Upon arriving at Prospect Ski Center, it was the most organized and best-looking snowshoe race I have seen around. I felt I was in the alps at some exquisite ski resort. I was great to run into Chris Dunn of Acidotic Racing, Mitch Ryan (SUNY Cortland USA Junior Snowshoe Winner), Jeremy Drowne, Mark Elmore, Jim Johnson, and the list goes on and on.  It was great to jog around the course a little before the race to experience the snow conditions which were perfect.  Imagine soft nicely packed snow that made running on snowshoes feel like a road race.  The weather was cold in the teens to 20's but the sun was out and made the whole atmosphere of the race feel like a day at the beach.  I had the chance to jog a little with Jim Johnson and his crew with Jack Hillenbrand and we all linked up and got to preview the first part of the course which I had no idea what the course would be like up until that point.  It was great to touch base with so many great people that running has given me the opportunity to share life with.  After the warm-up, it was time to get serious.  With an 11:30 start, I had to snack on a yummy nutrition bar and make sure that my energy stores were all ready to go.  It was going to be a great race and I was really feeling pretty good after a long and hectic week.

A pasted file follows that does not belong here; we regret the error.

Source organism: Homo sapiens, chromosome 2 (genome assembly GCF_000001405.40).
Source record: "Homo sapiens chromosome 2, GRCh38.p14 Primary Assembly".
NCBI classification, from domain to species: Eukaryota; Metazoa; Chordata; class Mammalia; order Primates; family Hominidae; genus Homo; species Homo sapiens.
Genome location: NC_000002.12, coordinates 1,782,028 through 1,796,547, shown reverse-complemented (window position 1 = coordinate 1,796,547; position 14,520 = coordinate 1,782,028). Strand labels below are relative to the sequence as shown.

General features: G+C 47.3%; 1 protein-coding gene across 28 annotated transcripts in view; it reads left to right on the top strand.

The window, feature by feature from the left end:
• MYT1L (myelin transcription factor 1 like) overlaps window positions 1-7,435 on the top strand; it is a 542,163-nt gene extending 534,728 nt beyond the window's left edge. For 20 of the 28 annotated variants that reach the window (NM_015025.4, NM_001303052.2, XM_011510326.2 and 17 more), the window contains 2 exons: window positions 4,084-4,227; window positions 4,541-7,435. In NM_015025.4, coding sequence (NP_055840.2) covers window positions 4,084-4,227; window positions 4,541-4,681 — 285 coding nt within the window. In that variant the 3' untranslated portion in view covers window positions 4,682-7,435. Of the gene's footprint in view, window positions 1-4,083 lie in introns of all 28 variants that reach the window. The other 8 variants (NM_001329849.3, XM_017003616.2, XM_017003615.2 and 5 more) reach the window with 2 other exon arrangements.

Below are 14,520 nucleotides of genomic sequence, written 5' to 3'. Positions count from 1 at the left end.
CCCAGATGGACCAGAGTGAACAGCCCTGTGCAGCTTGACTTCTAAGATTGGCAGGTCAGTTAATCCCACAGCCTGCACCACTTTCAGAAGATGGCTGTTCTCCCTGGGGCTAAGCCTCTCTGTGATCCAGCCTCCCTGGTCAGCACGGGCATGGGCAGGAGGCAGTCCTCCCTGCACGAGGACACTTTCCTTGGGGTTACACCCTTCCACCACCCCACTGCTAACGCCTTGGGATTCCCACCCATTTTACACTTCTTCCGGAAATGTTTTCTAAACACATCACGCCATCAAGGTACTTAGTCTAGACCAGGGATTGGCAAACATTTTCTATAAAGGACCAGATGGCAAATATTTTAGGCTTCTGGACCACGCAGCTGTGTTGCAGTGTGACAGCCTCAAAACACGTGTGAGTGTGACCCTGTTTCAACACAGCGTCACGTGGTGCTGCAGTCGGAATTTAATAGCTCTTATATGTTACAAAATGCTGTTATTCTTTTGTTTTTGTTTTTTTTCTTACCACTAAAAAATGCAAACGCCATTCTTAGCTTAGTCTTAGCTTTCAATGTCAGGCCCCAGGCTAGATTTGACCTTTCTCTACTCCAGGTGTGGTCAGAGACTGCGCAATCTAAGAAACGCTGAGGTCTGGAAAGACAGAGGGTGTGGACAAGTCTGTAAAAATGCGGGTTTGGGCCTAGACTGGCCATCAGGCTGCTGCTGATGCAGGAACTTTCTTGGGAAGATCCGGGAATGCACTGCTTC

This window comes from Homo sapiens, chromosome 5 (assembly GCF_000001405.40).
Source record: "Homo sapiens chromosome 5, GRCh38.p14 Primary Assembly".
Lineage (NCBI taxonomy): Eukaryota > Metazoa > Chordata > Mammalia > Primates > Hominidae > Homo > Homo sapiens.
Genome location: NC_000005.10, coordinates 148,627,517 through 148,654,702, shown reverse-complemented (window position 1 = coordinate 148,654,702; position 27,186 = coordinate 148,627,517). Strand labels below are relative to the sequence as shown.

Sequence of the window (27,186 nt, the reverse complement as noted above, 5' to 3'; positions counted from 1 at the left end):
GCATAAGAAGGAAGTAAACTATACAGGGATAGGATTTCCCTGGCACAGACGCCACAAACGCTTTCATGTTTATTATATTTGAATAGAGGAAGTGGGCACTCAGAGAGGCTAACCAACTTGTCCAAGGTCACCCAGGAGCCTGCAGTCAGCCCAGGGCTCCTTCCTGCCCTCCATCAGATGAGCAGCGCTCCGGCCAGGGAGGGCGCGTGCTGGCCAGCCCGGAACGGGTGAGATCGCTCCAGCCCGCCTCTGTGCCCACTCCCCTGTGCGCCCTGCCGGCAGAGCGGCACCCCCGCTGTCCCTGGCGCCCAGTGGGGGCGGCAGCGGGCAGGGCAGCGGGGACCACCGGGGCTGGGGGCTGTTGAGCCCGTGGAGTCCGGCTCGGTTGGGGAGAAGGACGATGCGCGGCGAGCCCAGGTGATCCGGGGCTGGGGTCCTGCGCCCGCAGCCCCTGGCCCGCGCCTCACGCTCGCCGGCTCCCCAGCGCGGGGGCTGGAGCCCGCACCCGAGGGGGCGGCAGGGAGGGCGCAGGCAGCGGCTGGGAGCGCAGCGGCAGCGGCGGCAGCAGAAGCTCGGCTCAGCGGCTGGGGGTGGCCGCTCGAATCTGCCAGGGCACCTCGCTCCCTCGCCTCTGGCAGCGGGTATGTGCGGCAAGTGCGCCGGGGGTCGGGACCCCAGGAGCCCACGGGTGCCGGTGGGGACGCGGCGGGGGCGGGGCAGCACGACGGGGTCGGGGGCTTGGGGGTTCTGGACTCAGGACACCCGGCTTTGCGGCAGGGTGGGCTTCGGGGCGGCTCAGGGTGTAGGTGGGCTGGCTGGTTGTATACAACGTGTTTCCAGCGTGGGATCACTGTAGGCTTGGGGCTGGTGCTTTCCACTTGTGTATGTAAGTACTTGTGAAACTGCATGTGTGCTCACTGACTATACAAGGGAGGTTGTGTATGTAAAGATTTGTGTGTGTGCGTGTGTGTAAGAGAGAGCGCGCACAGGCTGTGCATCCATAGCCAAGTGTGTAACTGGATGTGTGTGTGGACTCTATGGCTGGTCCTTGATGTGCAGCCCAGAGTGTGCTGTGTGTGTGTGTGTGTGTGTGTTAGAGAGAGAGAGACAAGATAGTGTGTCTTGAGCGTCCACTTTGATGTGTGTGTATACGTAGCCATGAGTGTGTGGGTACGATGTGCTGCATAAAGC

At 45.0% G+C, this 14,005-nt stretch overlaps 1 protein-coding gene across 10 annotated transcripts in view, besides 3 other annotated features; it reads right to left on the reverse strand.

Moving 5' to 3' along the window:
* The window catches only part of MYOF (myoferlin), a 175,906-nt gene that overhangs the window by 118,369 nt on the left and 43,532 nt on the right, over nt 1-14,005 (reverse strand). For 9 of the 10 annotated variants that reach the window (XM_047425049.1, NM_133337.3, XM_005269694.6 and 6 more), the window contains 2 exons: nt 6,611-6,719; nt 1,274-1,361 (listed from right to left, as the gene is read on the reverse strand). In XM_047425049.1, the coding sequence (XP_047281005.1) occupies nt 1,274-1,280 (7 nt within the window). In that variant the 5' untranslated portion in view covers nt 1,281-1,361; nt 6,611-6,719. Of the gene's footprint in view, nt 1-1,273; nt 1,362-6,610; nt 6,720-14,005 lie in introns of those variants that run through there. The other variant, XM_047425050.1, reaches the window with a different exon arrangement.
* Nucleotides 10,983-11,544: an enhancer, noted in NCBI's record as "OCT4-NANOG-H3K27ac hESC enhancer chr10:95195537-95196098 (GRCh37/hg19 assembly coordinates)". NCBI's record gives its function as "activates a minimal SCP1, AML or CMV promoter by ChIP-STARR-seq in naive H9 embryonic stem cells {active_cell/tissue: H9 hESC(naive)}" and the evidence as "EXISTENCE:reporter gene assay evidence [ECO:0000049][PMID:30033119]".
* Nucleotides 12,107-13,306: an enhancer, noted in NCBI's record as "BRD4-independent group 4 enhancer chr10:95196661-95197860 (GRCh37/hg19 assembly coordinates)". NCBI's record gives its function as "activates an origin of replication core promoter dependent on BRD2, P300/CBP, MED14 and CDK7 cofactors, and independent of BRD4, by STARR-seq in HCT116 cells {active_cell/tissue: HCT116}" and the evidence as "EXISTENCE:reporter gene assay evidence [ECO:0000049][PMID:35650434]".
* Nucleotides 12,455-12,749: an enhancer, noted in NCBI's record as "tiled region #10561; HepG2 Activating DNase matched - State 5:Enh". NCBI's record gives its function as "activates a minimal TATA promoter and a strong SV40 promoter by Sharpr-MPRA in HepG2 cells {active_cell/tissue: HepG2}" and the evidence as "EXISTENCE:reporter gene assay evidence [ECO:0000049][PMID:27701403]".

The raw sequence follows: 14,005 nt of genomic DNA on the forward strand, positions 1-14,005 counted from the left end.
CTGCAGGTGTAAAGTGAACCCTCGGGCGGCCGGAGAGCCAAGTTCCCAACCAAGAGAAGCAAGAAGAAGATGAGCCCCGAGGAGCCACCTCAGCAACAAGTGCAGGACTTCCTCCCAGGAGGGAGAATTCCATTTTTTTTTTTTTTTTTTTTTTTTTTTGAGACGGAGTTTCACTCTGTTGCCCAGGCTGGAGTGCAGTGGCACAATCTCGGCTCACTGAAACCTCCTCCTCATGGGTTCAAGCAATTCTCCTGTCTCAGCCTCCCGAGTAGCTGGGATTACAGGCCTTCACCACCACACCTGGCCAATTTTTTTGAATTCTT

Thank you Brian Teague for some awesome photos of the race event!

*****Race Time: We began to run our strides and prepare for the start.  Once everyone was lined up, it was GO TIME.  From the gun, the lead group got out to a pretty solid start.  The course would begin with a stadium loop on the flat nordic trail sections then loop up a short ski hill and then loop back around onto the single track and main sections of the course.  Remember: this course climbs for almost 5k so the whole first mile or so was pretty flat.  I settled in the gap right behind the lead group led by those fast TSL athletes from Canada.  I remained relaxed and began to prepare myself for the uphill section.  Coming into the single track I was maybe 7th overall and kept my position with Quednow of WI a US Team member and a Dion Runner who also made the USA team. We kept pace together as we merged onto the first section of the climb.  At moments one would get a little ahead, and then at moments we would all be together.  I held my own with my legs beginning to tighten up as we powered up the climb.  The pace from the flats to the uphill almost felt like it did not change.  The lead group was starting to head out of eyes sight as they picked it up BIG TIME.  The two runners I was with kept on the gas as I began to tire. My legs just felt like lead.